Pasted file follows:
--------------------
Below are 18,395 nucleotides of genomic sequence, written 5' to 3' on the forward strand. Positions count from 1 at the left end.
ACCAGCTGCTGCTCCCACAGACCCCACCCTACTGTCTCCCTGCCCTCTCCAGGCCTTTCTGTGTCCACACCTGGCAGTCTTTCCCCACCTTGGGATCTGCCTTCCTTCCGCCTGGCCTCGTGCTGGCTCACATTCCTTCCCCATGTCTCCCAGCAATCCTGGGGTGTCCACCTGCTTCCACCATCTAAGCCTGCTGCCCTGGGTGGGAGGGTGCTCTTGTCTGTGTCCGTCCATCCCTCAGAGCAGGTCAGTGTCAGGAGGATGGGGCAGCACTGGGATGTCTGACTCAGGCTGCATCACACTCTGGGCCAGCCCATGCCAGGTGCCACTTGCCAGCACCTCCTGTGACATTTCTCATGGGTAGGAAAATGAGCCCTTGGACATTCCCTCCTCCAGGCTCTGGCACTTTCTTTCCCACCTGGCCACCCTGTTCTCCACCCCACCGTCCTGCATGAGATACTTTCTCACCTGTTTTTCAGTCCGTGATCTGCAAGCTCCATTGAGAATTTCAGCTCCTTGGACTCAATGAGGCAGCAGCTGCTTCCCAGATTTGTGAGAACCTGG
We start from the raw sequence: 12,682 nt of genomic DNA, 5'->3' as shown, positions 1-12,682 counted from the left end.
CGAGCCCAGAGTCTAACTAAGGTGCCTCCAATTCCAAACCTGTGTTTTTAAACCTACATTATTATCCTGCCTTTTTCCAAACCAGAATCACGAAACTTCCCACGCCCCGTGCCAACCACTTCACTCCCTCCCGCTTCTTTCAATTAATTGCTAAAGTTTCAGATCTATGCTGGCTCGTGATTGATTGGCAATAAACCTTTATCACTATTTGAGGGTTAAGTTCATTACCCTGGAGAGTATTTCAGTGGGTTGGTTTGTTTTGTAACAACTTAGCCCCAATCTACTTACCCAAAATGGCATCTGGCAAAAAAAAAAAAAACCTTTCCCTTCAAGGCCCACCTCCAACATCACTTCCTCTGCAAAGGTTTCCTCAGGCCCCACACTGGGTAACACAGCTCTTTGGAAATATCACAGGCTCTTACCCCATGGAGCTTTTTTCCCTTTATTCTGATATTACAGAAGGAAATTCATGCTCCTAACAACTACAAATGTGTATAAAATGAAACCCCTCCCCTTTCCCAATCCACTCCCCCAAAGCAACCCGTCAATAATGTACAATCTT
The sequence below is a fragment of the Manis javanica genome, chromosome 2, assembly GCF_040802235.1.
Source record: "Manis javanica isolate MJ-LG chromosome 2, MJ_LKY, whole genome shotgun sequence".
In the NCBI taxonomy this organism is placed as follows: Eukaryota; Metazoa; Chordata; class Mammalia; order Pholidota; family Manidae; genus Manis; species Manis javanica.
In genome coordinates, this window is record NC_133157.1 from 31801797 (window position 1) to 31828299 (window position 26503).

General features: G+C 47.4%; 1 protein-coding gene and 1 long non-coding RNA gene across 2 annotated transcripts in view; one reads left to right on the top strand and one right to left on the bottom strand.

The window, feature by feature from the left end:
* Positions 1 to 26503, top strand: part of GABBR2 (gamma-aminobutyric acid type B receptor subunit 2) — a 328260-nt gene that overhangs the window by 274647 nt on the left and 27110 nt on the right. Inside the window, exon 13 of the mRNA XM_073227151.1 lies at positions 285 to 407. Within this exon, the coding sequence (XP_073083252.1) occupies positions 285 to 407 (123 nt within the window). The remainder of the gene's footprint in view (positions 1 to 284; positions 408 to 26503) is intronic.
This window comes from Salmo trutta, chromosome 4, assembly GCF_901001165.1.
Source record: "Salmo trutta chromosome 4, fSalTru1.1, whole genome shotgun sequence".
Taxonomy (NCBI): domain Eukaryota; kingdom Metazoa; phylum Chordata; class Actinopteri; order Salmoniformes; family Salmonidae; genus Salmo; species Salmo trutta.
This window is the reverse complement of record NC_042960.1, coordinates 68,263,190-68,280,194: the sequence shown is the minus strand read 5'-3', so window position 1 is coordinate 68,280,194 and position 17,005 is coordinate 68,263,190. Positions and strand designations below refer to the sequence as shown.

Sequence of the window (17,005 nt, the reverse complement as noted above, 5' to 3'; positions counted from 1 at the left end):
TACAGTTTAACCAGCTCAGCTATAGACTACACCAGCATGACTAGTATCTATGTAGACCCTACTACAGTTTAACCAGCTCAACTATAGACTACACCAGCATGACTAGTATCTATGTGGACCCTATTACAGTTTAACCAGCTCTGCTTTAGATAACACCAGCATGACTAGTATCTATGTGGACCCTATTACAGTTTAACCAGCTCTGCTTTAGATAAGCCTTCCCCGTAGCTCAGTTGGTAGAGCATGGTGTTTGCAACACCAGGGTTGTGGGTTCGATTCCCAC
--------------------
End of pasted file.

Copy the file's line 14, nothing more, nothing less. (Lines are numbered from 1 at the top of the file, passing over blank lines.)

Taxonomy (NCBI): domain Eukaryota; kingdom Metazoa; phylum Chordata; class Actinopteri; order Salmoniformes; family Salmonidae; genus Salmo; species Salmo trutta.